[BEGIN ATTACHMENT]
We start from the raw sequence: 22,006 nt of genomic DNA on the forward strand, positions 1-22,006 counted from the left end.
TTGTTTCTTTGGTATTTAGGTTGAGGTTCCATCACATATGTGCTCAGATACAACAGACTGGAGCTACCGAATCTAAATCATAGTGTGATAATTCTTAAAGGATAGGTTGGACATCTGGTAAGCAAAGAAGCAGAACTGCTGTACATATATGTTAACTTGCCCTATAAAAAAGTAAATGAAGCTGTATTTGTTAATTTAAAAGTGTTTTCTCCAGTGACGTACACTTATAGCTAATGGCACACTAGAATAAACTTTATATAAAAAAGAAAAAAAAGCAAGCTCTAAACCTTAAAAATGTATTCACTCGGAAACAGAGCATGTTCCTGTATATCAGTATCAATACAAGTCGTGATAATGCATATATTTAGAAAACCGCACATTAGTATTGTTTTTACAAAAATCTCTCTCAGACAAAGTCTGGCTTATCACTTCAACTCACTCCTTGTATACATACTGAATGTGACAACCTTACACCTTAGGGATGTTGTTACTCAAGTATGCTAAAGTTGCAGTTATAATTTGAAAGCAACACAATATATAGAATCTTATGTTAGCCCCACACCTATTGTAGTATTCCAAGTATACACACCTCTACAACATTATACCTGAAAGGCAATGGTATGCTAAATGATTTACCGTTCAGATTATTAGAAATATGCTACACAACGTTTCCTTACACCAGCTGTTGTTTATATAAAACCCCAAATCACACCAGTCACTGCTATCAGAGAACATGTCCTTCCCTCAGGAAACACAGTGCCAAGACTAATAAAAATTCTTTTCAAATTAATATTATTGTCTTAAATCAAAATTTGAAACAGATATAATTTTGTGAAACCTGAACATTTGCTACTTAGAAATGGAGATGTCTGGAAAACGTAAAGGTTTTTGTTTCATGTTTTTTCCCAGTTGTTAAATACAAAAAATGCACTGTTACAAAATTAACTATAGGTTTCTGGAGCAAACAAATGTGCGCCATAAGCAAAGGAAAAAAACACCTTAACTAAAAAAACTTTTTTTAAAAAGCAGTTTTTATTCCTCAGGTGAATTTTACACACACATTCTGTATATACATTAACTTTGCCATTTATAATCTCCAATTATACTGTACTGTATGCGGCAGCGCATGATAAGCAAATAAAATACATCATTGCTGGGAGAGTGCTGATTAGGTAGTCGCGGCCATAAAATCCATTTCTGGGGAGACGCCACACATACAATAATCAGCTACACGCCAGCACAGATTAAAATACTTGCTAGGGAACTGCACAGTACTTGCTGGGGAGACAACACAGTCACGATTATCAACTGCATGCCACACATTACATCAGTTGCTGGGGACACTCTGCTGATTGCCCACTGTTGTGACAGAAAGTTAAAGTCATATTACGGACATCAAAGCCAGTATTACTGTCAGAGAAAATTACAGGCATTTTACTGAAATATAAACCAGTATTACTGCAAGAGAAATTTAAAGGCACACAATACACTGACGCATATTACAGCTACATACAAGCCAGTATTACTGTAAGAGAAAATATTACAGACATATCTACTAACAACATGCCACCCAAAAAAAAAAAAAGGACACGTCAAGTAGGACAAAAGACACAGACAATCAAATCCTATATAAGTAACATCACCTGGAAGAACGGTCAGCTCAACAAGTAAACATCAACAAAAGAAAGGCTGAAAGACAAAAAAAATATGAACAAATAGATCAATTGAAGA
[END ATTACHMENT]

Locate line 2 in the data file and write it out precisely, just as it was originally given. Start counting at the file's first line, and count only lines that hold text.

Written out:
TTGTTTCTTTGGTATTTAGGTTGAGGTTCCATCACATATGTGCTCAGATACAACAGACTGGAGCTACCGAATCTAAATCATAGTGTGATAATTCTTAAAGGATAGGTTGGACATCTGGTAAGCAAAGAAGCAGAACTGCTGTACATATATGTTAACTTGCCCTATAAAAAAGTAAATGAAGCTGTATTTGTTAATTTAAAAGTGTTTTCTCCAGTGACGTACACTTATAGCTAATGGCACACTAGAATAAACTTTATATAAAAAAGAAAAAAAAGCAAGCTCTAAACCTTAAAAATGTATTCACTCGGAAACAGAGCATGTTCCTGTATATCAGTATCAATACAAGTCGTGATAATGCATATATTTAGAAAACCGCACATTAGTATTGTTTTTACAAAAATCTCTCTCAGACAAAGTCTGGCTTATCACTTCAACTCACTCCTTGTATACATACTGAATGTGACAACCTTACACCTTAGGGATGTTGTTACTCAAGTATGCTAAAGTTGCAGTTATAATTTGAAAGCAACACAATATATAGAATCTTATGTTAGCCCCACACCTATTGTAGTATTCCAAGTATACACACCTCTACAACATTATACCTGAAAGGCAATGGTATGCTAAATGATTTACCGTTCAGATTATTAGAAATATGCTACACAACGTTTCCTTACACCAGCTGTTGTTTATATAAAACCCCAAATCACACCAGTCACTGCTATCAGAGAACATGTCCTTCCCTCAGGAAACACAGTGCCAAGACTAATAAAAATTCTTTTCAAATTAATATTATTGTCTTAAATCAAAATTTGAAACAGATATAATTTTGTGAAACCTGAACATTTGCTACTTAGAAATGGAGATGTCTGGAAAACGTAAAGGTTTTTGTTTCATGTTTTTTCCCAGTTGTTAAATACAAAAAATGCACTGTTACAAAATTAACTATAGGTTTCTGGAGCAAACAAATGTGCGCCATAAGCAAAGGAAAAAAACACCTTAACTAAAAAAACTTTTTTTAAAAAGCAGTTTTTATTCCTCAGGTGAATTTTACACACACATTCTGTATATACATTAACTTTGCCATTTATAATCTCCAATTATACTGTACTGTATGCGGCAGCGCATGATAAGCAAATAAAATACATCATTGCTGGGAGAGTGCTGATTAGGTAGTCGCGGCCATAAAATCCATTTCTGGGGAGACGCCACACATACAATAATCAGCTACACGCCAGCACAGATTAAAATACTTGCTAGGGAACTGCACAGTACTTGCTGGGGAGACAACACAGTCACGATTATCAACTGCATGCCACACATTACATCAGTTGCTGGGGACACTCTGCTGATTGCCCACTGTTGTGACAGAAAGTTAAAGTCATATTACGGACATCAAAGCCAGTATTACTGTCAGAGAAAATTACAGGCATTTTACTGAAATATAAACCAGTATTACTGCAAGAGAAATTTAAAGGCACACAATACACTGACGCATATTACAGCTACATACAAGCCAGTATTACTGTAAGAGAAAATATTACAGACATATCTACTAACAACATGCCACCCAAAAAAAAAAAAAGGACACGTCAAGTAGGACAAAAGACACAGACAATCAAATCCTATATAAGTAACATCACCTGGAAGAACGGTCAGCTCAACAAGTAAACATCAACAAAAGAAAGGCTGAAAGACAAAAAAAATATGAACAAATAGATCAATTGAAGA